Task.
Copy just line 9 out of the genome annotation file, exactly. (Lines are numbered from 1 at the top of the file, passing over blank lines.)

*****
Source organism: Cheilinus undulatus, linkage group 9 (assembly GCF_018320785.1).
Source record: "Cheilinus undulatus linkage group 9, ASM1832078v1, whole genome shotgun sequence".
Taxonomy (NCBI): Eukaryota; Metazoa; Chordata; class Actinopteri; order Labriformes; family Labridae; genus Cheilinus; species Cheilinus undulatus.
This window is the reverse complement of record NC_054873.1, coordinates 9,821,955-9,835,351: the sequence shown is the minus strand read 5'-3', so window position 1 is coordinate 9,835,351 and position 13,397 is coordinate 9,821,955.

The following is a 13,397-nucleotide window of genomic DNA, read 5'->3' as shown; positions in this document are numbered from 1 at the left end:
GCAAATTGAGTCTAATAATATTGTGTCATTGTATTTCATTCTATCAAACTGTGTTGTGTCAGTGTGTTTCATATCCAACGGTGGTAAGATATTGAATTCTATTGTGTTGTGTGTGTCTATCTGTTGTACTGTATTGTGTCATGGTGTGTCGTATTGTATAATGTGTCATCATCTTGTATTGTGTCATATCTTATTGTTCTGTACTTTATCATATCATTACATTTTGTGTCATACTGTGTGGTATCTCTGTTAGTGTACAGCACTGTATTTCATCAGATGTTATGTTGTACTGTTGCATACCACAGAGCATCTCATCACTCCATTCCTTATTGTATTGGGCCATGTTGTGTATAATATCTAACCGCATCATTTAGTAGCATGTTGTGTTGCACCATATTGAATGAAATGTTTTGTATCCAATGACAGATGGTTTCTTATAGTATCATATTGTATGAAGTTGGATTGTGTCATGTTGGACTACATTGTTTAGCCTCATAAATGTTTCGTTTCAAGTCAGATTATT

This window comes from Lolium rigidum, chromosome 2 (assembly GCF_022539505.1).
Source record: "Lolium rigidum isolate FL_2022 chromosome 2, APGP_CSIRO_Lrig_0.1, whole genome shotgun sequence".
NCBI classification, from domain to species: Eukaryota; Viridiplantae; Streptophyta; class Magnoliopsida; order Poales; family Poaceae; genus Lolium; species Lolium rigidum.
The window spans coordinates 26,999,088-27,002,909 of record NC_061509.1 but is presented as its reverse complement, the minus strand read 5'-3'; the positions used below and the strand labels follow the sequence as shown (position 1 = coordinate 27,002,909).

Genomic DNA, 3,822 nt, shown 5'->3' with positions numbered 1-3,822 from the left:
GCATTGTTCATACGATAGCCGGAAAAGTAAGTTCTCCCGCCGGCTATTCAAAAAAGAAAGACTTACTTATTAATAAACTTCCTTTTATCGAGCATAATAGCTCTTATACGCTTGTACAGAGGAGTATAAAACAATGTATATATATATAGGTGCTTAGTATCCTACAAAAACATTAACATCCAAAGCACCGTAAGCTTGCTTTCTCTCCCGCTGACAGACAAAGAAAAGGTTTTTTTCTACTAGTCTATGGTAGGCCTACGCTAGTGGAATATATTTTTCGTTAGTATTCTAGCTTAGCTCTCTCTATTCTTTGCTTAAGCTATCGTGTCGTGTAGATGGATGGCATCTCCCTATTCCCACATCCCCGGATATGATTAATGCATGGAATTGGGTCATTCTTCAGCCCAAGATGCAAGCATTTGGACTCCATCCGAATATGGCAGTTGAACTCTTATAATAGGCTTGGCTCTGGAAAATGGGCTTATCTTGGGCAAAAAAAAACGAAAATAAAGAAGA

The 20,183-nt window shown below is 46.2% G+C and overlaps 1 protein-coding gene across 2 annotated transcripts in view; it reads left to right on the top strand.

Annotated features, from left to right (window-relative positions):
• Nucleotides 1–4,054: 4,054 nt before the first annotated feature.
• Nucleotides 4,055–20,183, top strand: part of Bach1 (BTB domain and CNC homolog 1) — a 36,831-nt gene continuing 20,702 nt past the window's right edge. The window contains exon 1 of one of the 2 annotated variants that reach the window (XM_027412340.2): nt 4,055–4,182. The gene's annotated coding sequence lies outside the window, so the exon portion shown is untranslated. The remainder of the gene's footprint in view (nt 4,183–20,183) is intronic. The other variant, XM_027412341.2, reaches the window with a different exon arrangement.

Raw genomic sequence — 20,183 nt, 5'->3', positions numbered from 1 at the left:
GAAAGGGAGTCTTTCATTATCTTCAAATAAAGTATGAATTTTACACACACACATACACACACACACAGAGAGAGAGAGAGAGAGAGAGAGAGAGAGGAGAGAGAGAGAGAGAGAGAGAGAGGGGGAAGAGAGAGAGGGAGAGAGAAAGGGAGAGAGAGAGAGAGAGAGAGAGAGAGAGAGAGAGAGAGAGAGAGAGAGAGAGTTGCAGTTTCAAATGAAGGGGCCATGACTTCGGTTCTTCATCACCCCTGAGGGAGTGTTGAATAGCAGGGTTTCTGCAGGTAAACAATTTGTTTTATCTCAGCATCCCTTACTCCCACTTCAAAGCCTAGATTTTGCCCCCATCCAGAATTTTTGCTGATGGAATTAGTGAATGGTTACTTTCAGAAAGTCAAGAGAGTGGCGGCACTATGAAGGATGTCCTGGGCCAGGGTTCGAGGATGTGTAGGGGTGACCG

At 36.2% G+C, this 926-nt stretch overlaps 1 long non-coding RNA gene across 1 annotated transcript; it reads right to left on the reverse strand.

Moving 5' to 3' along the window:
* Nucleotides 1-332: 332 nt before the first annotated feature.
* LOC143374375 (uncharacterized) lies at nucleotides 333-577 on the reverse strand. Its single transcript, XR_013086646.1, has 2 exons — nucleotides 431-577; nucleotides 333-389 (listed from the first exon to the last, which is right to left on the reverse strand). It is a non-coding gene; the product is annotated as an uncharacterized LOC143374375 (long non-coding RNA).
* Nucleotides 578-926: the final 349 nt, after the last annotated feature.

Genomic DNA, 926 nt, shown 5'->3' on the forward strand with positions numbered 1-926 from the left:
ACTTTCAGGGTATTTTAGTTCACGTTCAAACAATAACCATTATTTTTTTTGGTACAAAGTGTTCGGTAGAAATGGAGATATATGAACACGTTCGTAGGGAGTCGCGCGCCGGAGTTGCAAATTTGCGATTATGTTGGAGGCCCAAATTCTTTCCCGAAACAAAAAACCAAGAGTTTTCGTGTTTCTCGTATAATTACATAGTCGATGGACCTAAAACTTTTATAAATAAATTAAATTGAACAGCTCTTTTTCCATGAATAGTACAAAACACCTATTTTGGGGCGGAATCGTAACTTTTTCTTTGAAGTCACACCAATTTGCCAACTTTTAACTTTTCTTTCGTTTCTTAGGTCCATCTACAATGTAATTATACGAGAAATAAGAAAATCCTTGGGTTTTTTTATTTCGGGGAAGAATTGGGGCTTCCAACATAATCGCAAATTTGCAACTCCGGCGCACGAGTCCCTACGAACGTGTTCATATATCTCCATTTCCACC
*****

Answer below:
NCBI classification, from domain to species: Eukaryota; Viridiplantae; Streptophyta; class Magnoliopsida; order Poales; family Poaceae; genus Lolium; species Lolium rigidum.